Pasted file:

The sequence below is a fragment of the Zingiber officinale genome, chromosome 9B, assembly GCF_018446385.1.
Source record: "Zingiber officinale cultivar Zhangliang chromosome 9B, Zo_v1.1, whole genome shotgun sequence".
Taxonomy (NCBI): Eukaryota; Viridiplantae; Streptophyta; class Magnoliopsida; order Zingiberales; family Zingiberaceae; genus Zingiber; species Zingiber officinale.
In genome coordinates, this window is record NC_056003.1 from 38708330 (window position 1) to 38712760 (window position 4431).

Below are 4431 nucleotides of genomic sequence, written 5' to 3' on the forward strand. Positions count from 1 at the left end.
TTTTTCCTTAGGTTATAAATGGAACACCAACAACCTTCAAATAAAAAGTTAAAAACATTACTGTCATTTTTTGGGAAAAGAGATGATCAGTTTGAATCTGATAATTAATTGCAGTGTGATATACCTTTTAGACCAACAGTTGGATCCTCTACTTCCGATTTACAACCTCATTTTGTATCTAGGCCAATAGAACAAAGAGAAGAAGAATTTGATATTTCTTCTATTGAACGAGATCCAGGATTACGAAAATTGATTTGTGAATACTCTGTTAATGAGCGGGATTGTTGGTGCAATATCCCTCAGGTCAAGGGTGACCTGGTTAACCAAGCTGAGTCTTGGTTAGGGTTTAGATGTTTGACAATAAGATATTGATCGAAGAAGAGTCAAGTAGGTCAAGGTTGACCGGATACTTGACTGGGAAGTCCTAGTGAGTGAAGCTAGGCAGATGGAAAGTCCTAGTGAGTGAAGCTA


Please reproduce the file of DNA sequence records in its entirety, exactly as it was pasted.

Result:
The sequence below is a fragment of the Zingiber officinale genome, chromosome 9B, assembly GCF_018446385.1.
Source record: "Zingiber officinale cultivar Zhangliang chromosome 9B, Zo_v1.1, whole genome shotgun sequence".
Taxonomy (NCBI): Eukaryota; Viridiplantae; Streptophyta; class Magnoliopsida; order Zingiberales; family Zingiberaceae; genus Zingiber; species Zingiber officinale.
In genome coordinates, this window is record NC_056003.1 from 38708330 (window position 1) to 38712760 (window position 4431).

Below are 4431 nucleotides of genomic sequence, written 5' to 3' on the forward strand. Positions count from 1 at the left end.
TTTTTCCTTAGGTTATAAATGGAACACCAACAACCTTCAAATAAAAAGTTAAAAACATTACTGTCATTTTTTGGGAAAAGAGATGATCAGTTTGAATCTGATAATTAATTGCAGTGTGATATACCTTTTAGACCAACAGTTGGATCCTCTACTTCCGATTTACAACCTCATTTTGTATCTAGGCCAATAGAACAAAGAGAAGAAGAATTTGATATTTCTTCTATTGAACGAGATCCAGGATTACGAAAATTGATTTGTGAATACTCTGTTAATGAGCGGGATTGTTGGTGCAATATCCCTCAGGTCAAGGGTGACCTGGTTAACCAAGCTGAGTCTTGGTTAGGGTTTAGATGTTTGACAATAAGATATTGATCGAAGAAGAGTCAAGTAGGTCAAGGTTGACCGGATACTTGACTGGGAAGTCCTAGTGAGTGAAGCTAGGCAGATGGAAAGTCCTAGTGAGTGAAGCTA